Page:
1980 Preakness Ended in Controversy
BALTIMORE (AP) _ Trainer D. Wayne Lukas was pleased to receive a bag full of telegrams at the Pimlico stable gate the day after he won the 1980 Preakness with Codex.
``I thought they were all congratulatory,″ Lukas recalled. ``Not many of them were.″
Codex’s victory was one of the most controversial in the history of Triple Crown racing. The colt had the temerity to beat the filly Genuine Risk, the betting and sentimental favorite and the first of her sex to win the Kentucky Derby in 65 years.
Many people were upset about the upset. A lot of them were outraged by the manner in which jockey Angel Cordero Jr. engineered the victory.
Cordero and Lukas were greeted by shaken fists, boos and curses.
``I told Angel if I take a bullet, I want it in the arm, not the chest,″ Lukas said Wednesday after watching the gallop of High Yield, the trainer’s 26th starter in his 18th Preakness. He has won four times.
The focal point of the outrage was Cordero, who later received threats against his life and threats to burn his house for forcing the filly extremely wide in the stretch and shaking his whip in her face.
Cordero had Codex in the lead on the final turn, while Genuine Risk, the 2-1 favorite ridden by Jacinto Vasquez, was fourth, 3 1/4 lengths behind Codex.
Genuine Risk then moved to join Codex on the outside entering the stretch.
Let footnotes on the Daily Racing Form chart of the race tell what happened next:
``Cordero looked back entering the stretch, angled extremely wide, intimidating and lightly brushing Genuine Risk in early stretch . . .″
A Baltimore Sun photo of the bumping was captioned: ``Was it a bump or a kiss?″
Codex finished 4 3/4 lengths ahead of runner-up Genuine Risk.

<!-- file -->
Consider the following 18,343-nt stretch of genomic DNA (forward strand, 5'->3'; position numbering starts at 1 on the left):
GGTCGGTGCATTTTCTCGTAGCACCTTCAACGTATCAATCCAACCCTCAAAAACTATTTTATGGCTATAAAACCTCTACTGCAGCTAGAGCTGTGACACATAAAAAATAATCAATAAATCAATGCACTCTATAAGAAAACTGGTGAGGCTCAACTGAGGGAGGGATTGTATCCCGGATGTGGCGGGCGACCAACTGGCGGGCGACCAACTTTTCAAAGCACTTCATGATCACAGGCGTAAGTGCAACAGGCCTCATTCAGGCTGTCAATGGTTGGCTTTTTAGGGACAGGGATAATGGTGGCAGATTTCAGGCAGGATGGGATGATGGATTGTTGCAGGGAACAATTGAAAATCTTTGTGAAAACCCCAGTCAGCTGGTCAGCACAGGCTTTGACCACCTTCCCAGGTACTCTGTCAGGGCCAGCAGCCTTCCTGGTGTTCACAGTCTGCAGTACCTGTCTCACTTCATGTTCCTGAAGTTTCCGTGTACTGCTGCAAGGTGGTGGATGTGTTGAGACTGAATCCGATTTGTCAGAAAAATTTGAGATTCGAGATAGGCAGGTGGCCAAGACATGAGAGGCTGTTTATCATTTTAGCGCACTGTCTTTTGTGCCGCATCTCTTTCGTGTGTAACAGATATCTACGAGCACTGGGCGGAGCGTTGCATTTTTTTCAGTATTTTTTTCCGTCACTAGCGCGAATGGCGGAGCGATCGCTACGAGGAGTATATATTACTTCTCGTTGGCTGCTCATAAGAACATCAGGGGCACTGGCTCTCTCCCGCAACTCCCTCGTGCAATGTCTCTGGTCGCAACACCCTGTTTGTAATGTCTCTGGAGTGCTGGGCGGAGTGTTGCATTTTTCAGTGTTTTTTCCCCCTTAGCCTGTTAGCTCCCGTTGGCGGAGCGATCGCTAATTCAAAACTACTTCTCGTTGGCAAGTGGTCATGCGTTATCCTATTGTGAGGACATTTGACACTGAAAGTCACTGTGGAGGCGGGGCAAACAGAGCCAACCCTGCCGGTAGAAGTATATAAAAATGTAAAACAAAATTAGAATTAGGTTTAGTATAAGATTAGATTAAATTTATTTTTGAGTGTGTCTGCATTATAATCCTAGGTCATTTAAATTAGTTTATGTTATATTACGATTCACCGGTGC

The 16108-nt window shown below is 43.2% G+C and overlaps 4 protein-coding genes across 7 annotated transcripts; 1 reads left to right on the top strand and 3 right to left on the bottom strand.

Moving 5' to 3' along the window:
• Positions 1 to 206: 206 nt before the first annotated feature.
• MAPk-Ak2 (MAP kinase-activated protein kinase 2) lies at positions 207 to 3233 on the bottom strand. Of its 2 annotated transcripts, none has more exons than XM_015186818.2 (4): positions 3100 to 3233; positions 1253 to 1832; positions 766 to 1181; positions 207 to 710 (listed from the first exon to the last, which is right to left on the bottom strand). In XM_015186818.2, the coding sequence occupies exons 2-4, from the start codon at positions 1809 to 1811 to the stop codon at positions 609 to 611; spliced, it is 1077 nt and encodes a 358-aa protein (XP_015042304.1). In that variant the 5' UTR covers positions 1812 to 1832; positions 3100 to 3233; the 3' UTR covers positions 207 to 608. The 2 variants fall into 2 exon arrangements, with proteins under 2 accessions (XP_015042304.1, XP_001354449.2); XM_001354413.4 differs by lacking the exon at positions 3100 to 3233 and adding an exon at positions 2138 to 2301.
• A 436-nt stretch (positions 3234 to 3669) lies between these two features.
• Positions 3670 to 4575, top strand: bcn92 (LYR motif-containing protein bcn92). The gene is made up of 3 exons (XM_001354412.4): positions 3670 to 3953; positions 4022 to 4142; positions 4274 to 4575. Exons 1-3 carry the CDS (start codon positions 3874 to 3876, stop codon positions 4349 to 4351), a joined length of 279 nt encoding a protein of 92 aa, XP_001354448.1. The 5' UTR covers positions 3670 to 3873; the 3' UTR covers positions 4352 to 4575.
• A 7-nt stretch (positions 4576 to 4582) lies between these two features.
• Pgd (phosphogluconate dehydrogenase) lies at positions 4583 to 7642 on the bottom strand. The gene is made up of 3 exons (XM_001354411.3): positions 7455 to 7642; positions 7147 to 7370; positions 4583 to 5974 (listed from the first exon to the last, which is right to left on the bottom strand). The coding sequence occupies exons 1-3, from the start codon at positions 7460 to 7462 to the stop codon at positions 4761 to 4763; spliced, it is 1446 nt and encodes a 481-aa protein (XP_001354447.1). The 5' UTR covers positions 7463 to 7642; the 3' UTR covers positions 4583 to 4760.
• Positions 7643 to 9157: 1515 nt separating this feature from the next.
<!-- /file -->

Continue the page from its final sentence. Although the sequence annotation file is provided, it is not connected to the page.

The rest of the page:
Vasquez claimed foul against Codex and Cordero for interference in the stretch, but the claim was disallowed.
Vasquez complained, ``I thought this was a race track, not a rodeo.″
Mr. and Mrs. Bert Firestone, Genuine Risk’s owners, appealed to the Maryland State Racing Commission, but after a three-day hearing the result was allowed to stand, and Lukas had his first winner of a classic race.
A winner of a Triple Crown race has never been disqualified for a race infraction.
The Preakness win followed victories in the Santa Anita Derby and Hollywood Derby for Codex, who did not run in the Kentucky Derby because of an oversight.
Now horses are nominated for all three Triple Crown races at the same time. Back in 1980, nominations were made for each race on an individual basis.
Lukas was on a pony when a representative of Churchill Downs handed him a list and asked him to check the horses he wanted nominated. He checked some, none of which ran, but neglected to check Codex.
After Codex won the Santa Anita Derby on March 30, Lynn Stone, president of Churchill Downs, presented the trophy.
``He said, `It’s a shame that the horse is not nominated for the Derby,‴ Lukas recalled. ``I almost fell over. I was sick it was my first chance to run in the Classic. I still think he would have been my fifth Derby winner.″
Codex, indeed, could have been the first of five Derby winners for Lukas, who first saddled a Derby starter in 1981.
There still are people, however, who think Codex should not have been the first of Lukas’ five Preakness winners.